Edward Elgard Publishing
Policy design efforts are hampered by inadequate understanding of how policy tools and actions promote effective policies. The objective of this book is to address this gap in understanding by proposing a causal theory of the linkages between policy actions and policy effects. Adopting a mechanistic perspective, the book identifies the causal processes that activate effects and help achieve goals. It thus offers a powerful analytical tool to both scholars and practitioners of public policy seeking to design effective policies.
Policy design efforts are often hampered by an inadequate understanding of how policy tools and actions promote effective policies. This book addresses this gap by proposing a causal theory of the linkages between policy actions and policy effects. Adopting a mechanistic perspective, it identifies the causal processes that activate policy effects and help achieve policy goals.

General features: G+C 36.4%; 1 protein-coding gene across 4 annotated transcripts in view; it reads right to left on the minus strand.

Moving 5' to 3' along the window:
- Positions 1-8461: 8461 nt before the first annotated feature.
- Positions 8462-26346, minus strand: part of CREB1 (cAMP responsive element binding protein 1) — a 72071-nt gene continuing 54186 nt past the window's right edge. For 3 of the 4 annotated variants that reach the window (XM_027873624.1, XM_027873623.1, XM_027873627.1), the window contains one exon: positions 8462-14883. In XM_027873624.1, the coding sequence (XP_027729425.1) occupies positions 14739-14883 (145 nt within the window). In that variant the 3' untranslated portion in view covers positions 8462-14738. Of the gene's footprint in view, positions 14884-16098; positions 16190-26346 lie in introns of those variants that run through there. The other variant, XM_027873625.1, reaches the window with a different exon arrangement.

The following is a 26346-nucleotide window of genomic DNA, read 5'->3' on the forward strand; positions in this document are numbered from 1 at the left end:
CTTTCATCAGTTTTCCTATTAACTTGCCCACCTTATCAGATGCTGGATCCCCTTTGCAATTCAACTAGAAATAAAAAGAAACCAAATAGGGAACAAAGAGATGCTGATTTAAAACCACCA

Bringing together established and emerging scholars in the field, Making Policies Work introduces new concepts of first- and second- order policy mechanisms developed from epistemological and theoretical perspectives, and considers how they can be activated through design. Theoretical concepts are explored through empirical cases from different policy arenas and contemporary policy issues such as partnerships in healthcare, food waste prevention, retirement savings, EU regulations and public sector reform.
Graduate students in public policy, public administration and political science will find the powerful analytical tools offered in this book useful in exploring the theoretical elements of effective policy design. Policymakers and practitioners in governmental and non-governmental organisations interested in the practical applications will also benefit from reading this timely book.
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